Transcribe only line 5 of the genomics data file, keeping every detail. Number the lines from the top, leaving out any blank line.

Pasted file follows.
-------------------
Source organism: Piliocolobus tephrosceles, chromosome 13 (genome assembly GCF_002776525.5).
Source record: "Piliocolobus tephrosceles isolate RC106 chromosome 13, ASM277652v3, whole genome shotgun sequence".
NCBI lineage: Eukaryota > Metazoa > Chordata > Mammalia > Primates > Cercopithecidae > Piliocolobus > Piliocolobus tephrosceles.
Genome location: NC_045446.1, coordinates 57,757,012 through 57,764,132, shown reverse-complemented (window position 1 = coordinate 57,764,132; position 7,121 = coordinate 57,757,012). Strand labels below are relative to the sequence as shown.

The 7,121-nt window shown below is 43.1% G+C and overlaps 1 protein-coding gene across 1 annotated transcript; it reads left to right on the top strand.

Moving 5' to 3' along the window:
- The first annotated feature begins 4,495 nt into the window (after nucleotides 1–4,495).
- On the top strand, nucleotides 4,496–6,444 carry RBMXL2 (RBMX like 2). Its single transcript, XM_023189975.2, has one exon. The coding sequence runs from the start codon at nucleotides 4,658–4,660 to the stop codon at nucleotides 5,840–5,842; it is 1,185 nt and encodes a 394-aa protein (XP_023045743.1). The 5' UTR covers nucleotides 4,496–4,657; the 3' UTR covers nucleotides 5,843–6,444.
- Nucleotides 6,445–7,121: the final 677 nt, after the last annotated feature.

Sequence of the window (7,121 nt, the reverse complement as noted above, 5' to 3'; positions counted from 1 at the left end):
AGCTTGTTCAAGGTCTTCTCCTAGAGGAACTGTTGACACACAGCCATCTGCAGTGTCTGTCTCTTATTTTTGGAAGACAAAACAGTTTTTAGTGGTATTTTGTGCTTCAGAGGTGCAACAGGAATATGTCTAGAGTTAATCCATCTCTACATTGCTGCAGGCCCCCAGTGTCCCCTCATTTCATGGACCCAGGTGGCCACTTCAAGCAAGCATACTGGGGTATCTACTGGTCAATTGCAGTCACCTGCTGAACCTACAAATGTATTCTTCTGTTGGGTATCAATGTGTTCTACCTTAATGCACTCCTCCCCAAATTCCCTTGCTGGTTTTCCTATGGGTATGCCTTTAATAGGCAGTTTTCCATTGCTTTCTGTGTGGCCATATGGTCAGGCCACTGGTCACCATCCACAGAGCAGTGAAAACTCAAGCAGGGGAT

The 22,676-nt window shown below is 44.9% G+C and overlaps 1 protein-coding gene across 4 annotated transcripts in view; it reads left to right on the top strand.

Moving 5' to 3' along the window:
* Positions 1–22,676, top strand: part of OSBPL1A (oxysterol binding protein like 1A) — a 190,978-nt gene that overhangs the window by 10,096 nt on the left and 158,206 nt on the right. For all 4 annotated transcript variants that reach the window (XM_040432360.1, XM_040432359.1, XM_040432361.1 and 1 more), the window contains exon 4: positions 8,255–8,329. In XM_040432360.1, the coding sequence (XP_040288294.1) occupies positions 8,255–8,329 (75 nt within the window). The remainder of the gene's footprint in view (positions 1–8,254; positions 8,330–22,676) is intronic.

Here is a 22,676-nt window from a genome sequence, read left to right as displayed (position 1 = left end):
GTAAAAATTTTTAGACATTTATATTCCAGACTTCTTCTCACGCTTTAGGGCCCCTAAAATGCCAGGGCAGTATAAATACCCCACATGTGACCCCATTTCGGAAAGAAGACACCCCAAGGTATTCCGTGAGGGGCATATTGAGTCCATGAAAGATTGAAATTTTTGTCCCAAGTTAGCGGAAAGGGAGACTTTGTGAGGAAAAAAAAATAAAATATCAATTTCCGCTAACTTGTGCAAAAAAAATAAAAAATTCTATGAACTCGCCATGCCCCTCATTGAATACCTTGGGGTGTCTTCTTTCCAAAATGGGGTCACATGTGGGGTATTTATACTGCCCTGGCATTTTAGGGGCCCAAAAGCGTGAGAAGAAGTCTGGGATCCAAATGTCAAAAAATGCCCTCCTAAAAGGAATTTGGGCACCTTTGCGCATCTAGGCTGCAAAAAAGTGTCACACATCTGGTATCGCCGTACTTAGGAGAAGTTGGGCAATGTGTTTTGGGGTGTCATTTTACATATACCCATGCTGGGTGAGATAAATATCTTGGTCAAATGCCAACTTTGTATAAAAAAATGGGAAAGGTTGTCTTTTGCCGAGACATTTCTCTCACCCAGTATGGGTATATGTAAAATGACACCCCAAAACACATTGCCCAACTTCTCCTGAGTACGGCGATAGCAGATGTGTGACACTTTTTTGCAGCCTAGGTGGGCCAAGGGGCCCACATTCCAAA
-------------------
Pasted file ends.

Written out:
The 7,121-nt window shown below is 43.1% G+C and overlaps 1 protein-coding gene across 1 annotated transcript; it reads left to right on the top strand.